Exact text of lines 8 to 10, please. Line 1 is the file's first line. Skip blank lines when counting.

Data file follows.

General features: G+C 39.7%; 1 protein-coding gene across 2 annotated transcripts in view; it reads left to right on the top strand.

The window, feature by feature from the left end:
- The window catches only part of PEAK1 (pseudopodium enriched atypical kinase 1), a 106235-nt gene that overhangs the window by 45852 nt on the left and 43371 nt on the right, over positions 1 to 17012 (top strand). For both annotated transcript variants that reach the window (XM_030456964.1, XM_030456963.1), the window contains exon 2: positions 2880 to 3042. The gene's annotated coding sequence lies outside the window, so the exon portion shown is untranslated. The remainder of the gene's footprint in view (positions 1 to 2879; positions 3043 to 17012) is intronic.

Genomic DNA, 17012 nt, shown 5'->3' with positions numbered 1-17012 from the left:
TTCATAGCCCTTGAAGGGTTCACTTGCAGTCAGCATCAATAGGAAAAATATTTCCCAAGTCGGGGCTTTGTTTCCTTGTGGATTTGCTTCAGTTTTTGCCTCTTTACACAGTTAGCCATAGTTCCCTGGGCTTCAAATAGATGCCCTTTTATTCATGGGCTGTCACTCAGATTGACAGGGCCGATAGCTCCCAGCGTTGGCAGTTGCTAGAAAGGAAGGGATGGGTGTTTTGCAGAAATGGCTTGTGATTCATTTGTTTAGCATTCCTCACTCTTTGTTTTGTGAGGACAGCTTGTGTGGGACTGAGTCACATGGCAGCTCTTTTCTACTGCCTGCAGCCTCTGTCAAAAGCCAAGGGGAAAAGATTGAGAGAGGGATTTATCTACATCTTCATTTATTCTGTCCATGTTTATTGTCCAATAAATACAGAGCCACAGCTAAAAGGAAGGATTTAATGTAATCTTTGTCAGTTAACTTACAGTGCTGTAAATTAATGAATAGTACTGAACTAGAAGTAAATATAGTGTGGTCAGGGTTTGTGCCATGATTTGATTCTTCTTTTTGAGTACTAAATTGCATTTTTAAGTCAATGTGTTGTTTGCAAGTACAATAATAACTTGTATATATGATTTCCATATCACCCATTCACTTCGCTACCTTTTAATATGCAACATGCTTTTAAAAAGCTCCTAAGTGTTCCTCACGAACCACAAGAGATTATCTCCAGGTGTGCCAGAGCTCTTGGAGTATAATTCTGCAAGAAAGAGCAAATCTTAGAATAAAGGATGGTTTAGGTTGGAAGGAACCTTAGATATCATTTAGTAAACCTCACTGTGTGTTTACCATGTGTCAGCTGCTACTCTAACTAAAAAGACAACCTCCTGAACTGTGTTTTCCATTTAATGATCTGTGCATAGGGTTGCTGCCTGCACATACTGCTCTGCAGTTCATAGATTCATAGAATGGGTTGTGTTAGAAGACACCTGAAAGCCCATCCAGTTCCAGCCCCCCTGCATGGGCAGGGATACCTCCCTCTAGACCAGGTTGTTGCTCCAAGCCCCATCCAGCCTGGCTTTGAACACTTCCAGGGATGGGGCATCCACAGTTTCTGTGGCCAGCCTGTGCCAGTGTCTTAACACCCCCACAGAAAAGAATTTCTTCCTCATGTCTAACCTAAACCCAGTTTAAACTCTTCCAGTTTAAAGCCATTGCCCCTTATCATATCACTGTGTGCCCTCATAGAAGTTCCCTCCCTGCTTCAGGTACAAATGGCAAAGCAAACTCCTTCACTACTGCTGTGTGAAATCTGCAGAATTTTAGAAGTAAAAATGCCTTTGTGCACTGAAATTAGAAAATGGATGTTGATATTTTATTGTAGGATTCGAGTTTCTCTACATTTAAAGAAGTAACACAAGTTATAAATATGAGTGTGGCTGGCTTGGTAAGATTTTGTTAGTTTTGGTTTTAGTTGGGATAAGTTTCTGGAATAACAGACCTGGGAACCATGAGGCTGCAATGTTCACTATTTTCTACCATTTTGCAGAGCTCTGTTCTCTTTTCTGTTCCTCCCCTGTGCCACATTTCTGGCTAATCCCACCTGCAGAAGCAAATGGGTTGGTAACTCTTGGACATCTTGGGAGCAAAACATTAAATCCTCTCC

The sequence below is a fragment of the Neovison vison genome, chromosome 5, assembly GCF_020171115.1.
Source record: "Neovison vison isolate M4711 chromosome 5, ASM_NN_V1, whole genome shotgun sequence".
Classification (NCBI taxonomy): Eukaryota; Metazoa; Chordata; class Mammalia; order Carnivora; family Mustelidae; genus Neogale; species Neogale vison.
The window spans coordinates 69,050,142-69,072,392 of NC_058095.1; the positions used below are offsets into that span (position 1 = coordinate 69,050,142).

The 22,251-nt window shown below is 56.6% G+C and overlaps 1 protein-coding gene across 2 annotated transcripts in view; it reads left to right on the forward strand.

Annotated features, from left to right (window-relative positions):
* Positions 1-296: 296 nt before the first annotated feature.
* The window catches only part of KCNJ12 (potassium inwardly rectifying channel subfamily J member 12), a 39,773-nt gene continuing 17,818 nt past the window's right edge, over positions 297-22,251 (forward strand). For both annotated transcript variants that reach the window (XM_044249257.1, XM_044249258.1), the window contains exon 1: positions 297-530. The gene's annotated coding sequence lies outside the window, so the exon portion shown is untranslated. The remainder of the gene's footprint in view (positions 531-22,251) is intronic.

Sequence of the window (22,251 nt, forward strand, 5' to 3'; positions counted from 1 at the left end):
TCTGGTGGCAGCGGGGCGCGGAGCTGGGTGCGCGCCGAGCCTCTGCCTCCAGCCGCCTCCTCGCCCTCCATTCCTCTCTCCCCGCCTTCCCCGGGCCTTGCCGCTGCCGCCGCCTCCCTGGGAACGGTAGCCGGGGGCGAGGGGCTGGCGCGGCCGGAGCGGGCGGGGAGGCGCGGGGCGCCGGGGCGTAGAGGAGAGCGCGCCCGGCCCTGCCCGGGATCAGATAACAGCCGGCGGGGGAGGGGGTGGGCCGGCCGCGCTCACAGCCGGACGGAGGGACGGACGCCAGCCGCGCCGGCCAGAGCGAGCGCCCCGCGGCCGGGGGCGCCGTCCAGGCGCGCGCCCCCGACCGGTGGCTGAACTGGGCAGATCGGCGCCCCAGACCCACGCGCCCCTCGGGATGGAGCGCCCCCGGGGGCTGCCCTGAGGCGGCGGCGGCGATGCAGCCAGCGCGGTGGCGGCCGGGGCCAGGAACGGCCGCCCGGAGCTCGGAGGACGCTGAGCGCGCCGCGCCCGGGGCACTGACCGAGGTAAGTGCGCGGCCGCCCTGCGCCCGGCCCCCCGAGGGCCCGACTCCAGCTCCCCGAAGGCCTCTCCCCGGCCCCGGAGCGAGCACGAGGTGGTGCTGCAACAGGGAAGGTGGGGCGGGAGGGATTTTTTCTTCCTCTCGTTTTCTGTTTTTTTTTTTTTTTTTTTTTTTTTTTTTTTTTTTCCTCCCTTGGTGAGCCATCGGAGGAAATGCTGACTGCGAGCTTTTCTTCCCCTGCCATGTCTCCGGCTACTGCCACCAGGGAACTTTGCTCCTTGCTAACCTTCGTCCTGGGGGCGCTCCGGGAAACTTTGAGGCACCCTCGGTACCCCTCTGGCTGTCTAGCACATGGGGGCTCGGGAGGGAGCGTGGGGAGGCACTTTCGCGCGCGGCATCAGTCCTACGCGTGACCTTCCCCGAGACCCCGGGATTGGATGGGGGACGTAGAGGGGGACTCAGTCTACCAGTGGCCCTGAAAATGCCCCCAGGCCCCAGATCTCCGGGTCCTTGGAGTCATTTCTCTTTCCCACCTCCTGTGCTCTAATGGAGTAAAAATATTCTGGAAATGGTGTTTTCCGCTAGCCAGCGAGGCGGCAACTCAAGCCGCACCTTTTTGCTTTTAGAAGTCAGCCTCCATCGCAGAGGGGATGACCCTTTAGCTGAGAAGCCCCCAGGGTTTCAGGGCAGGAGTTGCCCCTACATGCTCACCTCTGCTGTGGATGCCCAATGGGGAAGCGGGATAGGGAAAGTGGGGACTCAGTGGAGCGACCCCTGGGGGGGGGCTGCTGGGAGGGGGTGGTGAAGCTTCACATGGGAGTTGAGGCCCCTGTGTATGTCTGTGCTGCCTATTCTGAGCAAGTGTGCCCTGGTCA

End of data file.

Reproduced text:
Classification (NCBI taxonomy): Eukaryota; Metazoa; Chordata; class Mammalia; order Carnivora; family Mustelidae; genus Neogale; species Neogale vison.
The window spans coordinates 69,050,142-69,072,392 of NC_058095.1; the positions used below are offsets into that span (position 1 = coordinate 69,050,142).

The 22,251-nt window shown below is 56.6% G+C and overlaps 1 protein-coding gene across 2 annotated transcripts in view; it reads left to right on the forward strand.